? the parties and court must be astute to the effect of the occurrence of those events: the right to apply for dismissal is lost if the D is arraigned, and the right to discontinue is lost if the indictment is preferred.? ?Ultimate responsibility for drafting an indictment: rests with counsel for the prosecution, who must ensure it is in proper form before arraignment.
CPD II, 10A.10): where prosecutor wishes to substitute/add counts to a draft indictment, so that the draft indictment will charge offences which differ from those with which D first was charged ? D should be given as much notice as possible of what is proposed. It is likely that D will need time to consider his/her position and advance notice will help avoid delaying the proceedings.

Time limit for serving indictment???

UNLESS the draft indictment has been generated automatically (under CrimPR

10.3) when case is sent for trial from m' court
-the draft indictment must be served (by the Prosecutor on the Crown Court)
within 28 DAYS of the date on which:
o (a) copies of docs are served (service of prosecution evidence) where a person is sent for trial under s51 CDA; OR
o (b) a High Court judge has given permission to the preferment of a voluntary bill of indictment under r10.5 (see below).
o (c) CA orders a re-trial.
If prosecution intends to include different or additional counts to those which form the basis on which accused was sent from m' court

? the draft indictment should, where possible, be served more quickly than the 28-day-limit.
Practice Direction: the indictment should be served at least 7 days prior to the PTPH
(which itself takes place within 28 days of the case being sent to the Crown Court).
Prosecution counsel has ultimate responsibility for ensuring that the indictment is in proper form before arraignment
EXTENSION of time-limit: The Crown Court can extend this 28-day limit, even after it has expired

[[no specific rules re the means by which an application for extension should be made, or what such application should contain]].

Voluntary Bills of indictment???'voluntary bills of indictment': examinable material is limited to knowledge of the fact that such a procedure exists; and the circumstances in which it is appropriate to use it]].
The usual way for an indictment to come into being is after a case is sent to Crown
But another way is by 'voluntary bill of indictment'.
Administration of Justice (Misc Provisions) Act 1933, s2(2)(b) : a bill of indictment may be preferred 'by the direction or with the consent of a judge of the High
Is an exceptional procedure which involves applying to a High Court Judge for leave to direct the preferment of a voluntary bill.
Note it is an 'exceptional procedure'.
Circumstances where this procedure can be used: where:
o (1) There must be 'good grounds' for an application Good grounds could be, eg:
further significant evidence coming to light following the dismissal of the case;
-or where Crown Court Judge did not have a crucial authority or statutory provisions brought to his attention.
o & (2) it must be in interests of justice to grant it (rather than simply considerations of administrative convenience).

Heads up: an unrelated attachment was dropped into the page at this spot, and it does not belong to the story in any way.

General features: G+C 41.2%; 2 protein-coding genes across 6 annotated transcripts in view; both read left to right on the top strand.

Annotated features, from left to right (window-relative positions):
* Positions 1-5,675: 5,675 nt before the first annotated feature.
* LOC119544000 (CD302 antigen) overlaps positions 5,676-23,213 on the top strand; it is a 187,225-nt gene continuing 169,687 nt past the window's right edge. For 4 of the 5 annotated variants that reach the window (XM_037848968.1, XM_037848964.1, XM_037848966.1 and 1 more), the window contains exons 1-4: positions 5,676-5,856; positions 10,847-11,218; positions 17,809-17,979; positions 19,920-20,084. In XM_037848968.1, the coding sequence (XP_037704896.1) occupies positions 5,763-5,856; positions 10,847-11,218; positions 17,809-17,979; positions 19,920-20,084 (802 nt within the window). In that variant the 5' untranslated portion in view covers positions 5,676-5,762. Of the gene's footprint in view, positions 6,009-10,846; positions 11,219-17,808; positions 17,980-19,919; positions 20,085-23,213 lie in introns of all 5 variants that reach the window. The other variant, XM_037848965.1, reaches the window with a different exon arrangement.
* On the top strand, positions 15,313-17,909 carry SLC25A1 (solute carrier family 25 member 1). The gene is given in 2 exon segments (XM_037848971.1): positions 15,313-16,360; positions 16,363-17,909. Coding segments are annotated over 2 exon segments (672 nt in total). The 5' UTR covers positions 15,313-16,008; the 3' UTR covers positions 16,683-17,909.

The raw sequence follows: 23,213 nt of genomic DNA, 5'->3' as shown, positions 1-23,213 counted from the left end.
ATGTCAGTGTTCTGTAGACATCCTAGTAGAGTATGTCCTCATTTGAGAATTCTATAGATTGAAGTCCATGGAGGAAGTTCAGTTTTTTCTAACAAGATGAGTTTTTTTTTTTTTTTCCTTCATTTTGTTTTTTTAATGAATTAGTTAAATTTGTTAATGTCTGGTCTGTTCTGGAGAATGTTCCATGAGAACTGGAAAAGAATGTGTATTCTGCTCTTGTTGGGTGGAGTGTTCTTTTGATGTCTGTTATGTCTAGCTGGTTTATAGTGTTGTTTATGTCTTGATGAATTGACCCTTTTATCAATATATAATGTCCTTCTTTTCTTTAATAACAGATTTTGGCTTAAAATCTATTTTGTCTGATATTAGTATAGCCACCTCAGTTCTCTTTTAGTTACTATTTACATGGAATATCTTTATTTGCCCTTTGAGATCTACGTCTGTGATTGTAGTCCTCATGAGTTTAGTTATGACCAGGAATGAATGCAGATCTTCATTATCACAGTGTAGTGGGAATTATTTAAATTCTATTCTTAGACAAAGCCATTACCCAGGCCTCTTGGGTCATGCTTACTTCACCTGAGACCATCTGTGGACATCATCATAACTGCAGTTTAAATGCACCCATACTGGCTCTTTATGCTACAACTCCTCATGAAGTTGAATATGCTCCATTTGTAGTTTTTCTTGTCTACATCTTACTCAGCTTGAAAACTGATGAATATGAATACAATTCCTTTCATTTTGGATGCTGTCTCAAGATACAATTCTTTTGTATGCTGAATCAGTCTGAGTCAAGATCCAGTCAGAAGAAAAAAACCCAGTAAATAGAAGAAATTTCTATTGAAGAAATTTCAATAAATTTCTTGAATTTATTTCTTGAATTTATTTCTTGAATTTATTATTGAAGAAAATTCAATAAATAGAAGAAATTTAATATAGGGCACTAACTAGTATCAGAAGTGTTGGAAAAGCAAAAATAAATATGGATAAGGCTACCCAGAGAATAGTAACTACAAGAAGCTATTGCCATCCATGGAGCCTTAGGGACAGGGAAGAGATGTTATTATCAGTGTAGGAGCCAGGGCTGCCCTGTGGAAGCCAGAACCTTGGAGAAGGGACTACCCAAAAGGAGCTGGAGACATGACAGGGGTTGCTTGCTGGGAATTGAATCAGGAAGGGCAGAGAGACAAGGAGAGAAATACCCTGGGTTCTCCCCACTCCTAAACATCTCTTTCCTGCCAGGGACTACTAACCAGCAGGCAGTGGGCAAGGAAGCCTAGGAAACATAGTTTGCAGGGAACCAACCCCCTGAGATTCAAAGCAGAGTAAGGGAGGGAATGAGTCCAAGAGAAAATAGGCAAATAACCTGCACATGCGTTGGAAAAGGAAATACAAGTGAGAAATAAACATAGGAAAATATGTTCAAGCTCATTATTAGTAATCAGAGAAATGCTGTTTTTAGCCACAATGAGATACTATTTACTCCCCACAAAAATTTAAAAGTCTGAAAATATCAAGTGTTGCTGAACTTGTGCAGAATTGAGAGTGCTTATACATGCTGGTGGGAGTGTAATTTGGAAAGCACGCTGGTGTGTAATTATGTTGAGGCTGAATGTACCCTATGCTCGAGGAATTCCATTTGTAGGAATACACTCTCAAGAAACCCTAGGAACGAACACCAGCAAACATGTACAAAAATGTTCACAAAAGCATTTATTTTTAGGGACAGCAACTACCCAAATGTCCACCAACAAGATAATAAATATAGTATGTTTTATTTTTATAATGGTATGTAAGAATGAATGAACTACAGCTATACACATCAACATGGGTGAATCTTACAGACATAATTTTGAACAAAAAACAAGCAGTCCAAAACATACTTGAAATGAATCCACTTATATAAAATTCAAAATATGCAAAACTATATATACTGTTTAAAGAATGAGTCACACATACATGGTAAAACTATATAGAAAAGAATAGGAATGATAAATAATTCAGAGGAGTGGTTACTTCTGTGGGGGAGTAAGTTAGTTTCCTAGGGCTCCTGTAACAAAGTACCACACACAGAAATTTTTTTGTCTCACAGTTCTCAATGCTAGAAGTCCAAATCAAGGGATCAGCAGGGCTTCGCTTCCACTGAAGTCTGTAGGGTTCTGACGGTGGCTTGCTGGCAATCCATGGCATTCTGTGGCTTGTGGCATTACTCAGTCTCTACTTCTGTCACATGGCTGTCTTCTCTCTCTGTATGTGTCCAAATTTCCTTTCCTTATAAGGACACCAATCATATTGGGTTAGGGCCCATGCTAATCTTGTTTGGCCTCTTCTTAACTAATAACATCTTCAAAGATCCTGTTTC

Can also be used following a successful application to dismiss:
o There is specific provision to make use of voluntary bill procedure, where a charge transferred to Crown court (under s51) has been dismissed (after a successful defence application to dismiss under Sch 3 Para 2 CDA)
o if the prosecution wish to seek trial nonetheless;
o in such circumstances, further proceedings may be brought on the dismissed charge(s) only by means of the preferment of a voluntary bill of indictment.
o the defence have made a successful application to dismiss an indictment in the Crown court.
Procedure: Prosecutor must:
o Apply in writing;
o Serve application on: (a) court officer and (b) the proposed Defendant
(unless judge directs otherwise); and

Ask for a hearing if Pros wants one and explain why it is needed.
o Attached the proposed indictment and copies of evidence relied on.
o A proposed D served with the application who wants to make representations to judge must serve the representations on court officer and
Pros as soon as practicable, and ask for a hearing if wanted.
o Judge may determine the application: without a hearing, in public or private,
without or without receiving any oral evidence of any proposed witness.??

Joinder of Counts??

More than one count can be included on a single indictment
Rules of joinder in CrimPR r3.21(4).
The Court must order separate trials UNLESS:
o The offences to be tried together:
-(i) are founded on the same facts; OR
-(ii) form or are part of a series of offences of the same or similar character.
So you have to analyse the facts of each case to determine.

Effect of Misjoined counts (i.e. not complying with 3.21(4):?

Any indictment containing counts not linked in such a way -> misjoinder ? the indictment is invalid (though not a nullity) ? and any conviction returned on such an indictment is liable to be quashed.
Proceedings flowing from an improperly joined count are a NULLITY:
o Remember (see below) the power to sever under s5(3) applies only to a valid indictment ?

o And remember a trial judge can amend an indictment, in case of misjoinder,
so leave a valid indictment

If no amendment is made, so the indictment is invalid by reason of misjoinder: